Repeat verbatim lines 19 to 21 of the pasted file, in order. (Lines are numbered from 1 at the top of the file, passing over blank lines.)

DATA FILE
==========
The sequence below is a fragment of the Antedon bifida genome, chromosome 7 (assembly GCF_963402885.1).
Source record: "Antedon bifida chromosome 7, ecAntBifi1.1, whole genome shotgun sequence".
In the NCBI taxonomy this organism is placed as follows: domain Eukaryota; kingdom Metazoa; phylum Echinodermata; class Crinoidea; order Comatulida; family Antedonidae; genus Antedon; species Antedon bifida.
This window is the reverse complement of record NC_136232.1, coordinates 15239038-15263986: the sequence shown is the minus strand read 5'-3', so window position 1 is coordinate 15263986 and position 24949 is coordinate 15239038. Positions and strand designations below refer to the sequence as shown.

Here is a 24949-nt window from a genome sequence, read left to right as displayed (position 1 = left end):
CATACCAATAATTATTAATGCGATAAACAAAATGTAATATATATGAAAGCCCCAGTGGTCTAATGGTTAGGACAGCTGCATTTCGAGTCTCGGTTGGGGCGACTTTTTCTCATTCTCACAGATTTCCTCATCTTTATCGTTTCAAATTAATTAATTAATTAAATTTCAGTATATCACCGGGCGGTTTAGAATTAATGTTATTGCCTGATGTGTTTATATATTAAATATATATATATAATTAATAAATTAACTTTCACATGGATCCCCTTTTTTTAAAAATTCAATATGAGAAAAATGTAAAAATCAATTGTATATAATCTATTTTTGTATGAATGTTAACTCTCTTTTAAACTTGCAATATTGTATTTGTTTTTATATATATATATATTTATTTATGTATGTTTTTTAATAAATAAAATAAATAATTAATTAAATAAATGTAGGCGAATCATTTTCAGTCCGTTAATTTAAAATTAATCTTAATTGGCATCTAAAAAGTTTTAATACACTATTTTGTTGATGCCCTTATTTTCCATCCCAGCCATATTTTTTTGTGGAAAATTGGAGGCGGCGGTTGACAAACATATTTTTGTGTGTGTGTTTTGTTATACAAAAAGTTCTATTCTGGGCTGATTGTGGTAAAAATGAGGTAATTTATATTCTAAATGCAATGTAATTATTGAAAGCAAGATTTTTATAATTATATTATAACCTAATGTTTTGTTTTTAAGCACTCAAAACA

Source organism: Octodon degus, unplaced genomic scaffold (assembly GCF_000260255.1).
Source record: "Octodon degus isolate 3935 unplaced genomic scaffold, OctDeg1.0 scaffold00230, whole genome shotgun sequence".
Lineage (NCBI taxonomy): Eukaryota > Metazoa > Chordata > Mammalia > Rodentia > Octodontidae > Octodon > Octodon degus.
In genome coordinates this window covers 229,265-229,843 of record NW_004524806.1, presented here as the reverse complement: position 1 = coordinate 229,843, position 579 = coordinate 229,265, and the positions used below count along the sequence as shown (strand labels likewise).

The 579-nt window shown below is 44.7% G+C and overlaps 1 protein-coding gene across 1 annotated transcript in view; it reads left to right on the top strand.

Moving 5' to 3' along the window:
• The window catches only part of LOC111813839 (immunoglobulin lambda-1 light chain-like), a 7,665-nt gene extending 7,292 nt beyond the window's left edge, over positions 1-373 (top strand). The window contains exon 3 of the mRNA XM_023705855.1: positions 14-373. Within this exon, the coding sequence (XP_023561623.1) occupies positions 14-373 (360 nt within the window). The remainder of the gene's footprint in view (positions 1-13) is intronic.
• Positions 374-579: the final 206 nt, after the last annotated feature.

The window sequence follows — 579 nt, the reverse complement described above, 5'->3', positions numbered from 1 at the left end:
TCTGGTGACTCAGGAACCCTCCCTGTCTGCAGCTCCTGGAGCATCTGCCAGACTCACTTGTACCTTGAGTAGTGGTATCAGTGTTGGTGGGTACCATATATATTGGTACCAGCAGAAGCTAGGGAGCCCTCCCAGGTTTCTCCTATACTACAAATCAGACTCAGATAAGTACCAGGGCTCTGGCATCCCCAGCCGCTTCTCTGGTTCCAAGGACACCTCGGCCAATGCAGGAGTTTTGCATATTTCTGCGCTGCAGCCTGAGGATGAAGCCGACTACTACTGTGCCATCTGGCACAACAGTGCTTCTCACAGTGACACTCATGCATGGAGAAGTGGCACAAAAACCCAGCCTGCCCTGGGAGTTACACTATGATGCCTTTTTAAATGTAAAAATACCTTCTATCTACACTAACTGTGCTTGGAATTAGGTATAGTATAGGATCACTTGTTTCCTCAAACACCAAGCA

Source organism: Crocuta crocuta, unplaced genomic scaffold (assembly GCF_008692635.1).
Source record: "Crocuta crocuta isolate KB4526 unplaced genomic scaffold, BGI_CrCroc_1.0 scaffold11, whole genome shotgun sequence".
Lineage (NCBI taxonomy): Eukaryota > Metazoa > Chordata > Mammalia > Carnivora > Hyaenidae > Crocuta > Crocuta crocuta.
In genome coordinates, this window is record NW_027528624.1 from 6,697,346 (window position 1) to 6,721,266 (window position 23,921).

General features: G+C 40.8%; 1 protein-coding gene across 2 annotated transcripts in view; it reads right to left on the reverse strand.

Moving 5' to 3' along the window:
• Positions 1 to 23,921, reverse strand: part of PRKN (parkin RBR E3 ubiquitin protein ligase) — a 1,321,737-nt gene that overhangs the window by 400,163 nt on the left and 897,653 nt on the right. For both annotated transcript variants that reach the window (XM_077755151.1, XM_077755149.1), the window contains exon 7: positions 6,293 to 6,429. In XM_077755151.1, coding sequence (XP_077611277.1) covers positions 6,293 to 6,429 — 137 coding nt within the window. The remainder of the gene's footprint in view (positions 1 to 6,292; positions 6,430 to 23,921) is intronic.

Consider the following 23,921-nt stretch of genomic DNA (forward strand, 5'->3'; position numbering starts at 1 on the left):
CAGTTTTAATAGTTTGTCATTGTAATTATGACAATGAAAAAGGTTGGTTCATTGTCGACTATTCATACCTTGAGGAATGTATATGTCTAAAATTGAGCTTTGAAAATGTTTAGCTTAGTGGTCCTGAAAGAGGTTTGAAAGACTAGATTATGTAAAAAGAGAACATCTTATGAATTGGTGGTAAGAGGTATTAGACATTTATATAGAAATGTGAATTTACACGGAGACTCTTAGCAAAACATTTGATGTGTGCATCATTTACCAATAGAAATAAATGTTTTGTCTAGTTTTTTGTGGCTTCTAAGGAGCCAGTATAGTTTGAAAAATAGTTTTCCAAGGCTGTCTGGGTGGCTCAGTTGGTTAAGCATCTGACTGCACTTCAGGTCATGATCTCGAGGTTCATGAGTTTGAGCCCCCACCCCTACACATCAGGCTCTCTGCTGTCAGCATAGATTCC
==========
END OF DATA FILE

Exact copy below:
Lineage (NCBI taxonomy): Eukaryota > Metazoa > Chordata > Mammalia > Carnivora > Hyaenidae > Crocuta > Crocuta crocuta.
In genome coordinates, this window is record NW_027528624.1 from 6,697,346 (window position 1) to 6,721,266 (window position 23,921).

General features: G+C 40.8%; 1 protein-coding gene across 2 annotated transcripts in view; it reads right to left on the reverse strand.